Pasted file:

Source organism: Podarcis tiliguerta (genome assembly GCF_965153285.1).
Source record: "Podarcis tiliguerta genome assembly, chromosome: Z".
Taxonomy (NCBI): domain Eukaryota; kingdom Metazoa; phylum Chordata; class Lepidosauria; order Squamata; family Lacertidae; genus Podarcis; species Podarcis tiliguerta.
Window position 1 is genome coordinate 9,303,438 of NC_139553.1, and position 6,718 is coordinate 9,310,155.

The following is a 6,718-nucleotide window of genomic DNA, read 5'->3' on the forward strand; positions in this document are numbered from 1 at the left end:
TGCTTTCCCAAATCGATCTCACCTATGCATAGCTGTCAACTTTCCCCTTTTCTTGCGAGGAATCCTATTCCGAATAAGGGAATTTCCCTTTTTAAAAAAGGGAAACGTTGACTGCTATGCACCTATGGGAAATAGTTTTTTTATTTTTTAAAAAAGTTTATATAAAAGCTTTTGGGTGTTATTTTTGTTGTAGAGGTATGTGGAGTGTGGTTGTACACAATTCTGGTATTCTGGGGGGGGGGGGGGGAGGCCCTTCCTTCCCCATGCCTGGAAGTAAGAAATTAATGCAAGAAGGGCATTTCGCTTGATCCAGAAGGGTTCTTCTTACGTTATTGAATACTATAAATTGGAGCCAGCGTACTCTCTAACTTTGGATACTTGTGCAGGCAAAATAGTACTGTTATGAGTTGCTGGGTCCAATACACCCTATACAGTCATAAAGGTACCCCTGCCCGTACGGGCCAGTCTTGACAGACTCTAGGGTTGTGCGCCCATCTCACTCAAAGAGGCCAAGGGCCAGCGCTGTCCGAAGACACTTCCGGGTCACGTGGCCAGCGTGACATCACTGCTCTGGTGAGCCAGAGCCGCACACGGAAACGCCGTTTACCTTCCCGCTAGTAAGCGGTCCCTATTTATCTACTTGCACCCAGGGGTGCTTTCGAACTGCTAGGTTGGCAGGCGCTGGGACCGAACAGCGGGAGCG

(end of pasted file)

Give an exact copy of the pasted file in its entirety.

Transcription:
Source organism: Podarcis tiliguerta (genome assembly GCF_965153285.1).
Source record: "Podarcis tiliguerta genome assembly, chromosome: Z".
Taxonomy (NCBI): domain Eukaryota; kingdom Metazoa; phylum Chordata; class Lepidosauria; order Squamata; family Lacertidae; genus Podarcis; species Podarcis tiliguerta.
Window position 1 is genome coordinate 9,303,438 of NC_139553.1, and position 6,718 is coordinate 9,310,155.

The following is a 6,718-nucleotide window of genomic DNA, read 5'->3' on the forward strand; positions in this document are numbered from 1 at the left end:
TGCTTTCCCAAATCGATCTCACCTATGCATAGCTGTCAACTTTCCCCTTTTCTTGCGAGGAATCCTATTCCGAATAAGGGAATTTCCCTTTTTAAAAAAGGGAAACGTTGACTGCTATGCACCTATGGGAAATAGTTTTTTTATTTTTTAAAAAAGTTTATATAAAAGCTTTTGGGTGTTATTTTTGTTGTAGAGGTATGTGGAGTGTGGTTGTACACAATTCTGGTATTCTGGGGGGGGGGGGGGGAGGCCCTTCCTTCCCCATGCCTGGAAGTAAGAAATTAATGCAAGAAGGGCATTTCGCTTGATCCAGAAGGGTTCTTCTTACGTTATTGAATACTATAAATTGGAGCCAGCGTACTCTCTAACTTTGGATACTTGTGCAGGCAAAATAGTACTGTTATGAGTTGCTGGGTCCAATACACCCTATACAGTCATAAAGGTACCCCTGCCCGTACGGGCCAGTCTTGACAGACTCTAGGGTTGTGCGCCCATCTCACTCAAAGAGGCCAAGGGCCAGCGCTGTCCGAAGACACTTCCGGGTCACGTGGCCAGCGTGACATCACTGCTCTGGTGAGCCAGAGCCGCACACGGAAACGCCGTTTACCTTCCCGCTAGTAAGCGGTCCCTATTTATCTACTTGCACCCAGGGGTGCTTTCGAACTGCTAGGTTGGCAGGCGCTGGGACCGAACAGCGGGAGCG